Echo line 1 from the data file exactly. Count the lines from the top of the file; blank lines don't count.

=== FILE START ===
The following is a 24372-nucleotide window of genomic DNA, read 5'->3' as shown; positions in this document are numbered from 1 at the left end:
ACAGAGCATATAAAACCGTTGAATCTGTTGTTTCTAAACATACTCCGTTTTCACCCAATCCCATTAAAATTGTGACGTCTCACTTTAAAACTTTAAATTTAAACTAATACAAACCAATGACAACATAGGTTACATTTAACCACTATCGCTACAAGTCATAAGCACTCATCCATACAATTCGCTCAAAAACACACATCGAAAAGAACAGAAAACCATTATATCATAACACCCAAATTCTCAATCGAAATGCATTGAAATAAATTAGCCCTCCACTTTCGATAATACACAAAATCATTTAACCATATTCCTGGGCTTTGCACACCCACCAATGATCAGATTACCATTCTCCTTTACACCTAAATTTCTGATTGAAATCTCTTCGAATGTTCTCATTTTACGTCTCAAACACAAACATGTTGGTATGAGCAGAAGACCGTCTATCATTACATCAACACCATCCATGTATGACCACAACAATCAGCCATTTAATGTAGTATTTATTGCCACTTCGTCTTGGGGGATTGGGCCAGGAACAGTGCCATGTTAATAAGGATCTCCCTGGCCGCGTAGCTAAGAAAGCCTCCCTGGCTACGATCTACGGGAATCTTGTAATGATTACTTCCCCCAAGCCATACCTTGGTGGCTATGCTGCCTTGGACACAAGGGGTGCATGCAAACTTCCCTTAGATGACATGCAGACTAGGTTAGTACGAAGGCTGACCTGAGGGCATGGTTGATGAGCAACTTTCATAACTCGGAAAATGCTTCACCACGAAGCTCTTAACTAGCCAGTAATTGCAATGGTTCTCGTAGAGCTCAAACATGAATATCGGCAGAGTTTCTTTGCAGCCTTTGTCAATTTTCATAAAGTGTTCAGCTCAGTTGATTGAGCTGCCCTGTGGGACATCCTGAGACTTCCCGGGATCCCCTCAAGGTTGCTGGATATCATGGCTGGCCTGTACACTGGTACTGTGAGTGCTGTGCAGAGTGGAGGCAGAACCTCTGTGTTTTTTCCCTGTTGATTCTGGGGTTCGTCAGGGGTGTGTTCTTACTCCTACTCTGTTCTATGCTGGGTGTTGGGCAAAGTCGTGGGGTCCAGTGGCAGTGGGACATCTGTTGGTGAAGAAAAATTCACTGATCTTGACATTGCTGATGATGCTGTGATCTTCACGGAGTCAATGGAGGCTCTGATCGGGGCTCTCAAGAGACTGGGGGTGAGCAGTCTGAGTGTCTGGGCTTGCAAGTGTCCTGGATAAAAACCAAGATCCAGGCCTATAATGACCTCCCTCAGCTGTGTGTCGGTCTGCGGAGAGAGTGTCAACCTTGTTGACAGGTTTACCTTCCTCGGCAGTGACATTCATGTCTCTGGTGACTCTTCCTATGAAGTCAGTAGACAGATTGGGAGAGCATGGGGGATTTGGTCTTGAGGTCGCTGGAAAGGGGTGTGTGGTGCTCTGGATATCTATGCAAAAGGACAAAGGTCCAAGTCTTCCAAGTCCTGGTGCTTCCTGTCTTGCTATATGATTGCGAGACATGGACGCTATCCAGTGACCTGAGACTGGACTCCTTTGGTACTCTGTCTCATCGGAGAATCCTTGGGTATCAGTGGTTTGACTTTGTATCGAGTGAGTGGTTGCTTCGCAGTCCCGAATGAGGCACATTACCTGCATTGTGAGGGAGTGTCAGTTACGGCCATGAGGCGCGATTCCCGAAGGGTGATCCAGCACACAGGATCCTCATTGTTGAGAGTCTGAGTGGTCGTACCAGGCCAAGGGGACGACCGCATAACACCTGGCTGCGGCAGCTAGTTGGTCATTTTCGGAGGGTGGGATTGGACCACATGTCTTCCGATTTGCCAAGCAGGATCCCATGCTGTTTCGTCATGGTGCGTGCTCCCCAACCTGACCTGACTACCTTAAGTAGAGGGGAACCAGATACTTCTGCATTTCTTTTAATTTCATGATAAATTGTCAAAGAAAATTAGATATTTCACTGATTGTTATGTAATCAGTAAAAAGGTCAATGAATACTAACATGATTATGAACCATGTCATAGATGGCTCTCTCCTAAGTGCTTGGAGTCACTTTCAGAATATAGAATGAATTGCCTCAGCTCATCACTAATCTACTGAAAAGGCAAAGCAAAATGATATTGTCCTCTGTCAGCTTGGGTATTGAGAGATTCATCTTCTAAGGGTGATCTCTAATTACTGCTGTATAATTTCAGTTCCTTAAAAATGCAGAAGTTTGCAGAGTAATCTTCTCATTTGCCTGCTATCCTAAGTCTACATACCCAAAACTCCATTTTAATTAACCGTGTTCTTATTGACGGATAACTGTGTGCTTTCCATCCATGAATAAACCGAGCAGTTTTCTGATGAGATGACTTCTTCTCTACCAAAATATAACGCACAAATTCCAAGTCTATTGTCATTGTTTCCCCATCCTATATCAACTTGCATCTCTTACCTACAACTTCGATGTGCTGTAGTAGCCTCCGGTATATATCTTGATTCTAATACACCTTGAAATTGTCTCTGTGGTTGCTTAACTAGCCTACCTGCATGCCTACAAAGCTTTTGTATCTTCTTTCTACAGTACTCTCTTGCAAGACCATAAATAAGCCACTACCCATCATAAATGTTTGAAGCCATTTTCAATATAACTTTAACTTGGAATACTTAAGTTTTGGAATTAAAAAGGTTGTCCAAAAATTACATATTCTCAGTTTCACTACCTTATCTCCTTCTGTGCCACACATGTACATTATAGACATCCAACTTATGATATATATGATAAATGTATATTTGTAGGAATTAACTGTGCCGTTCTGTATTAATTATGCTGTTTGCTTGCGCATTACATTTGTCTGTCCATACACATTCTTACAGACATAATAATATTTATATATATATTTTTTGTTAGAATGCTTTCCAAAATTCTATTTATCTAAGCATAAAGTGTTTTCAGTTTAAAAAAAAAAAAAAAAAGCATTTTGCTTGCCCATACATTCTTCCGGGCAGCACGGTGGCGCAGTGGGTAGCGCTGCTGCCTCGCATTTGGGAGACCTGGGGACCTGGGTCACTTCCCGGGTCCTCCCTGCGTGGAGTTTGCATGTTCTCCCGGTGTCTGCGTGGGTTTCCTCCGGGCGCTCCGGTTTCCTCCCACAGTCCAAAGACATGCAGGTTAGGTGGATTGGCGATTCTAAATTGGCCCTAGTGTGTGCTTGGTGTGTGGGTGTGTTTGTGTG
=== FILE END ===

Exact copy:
The following is a 24372-nucleotide window of genomic DNA, read 5'->3' as shown; positions in this document are numbered from 1 at the left end: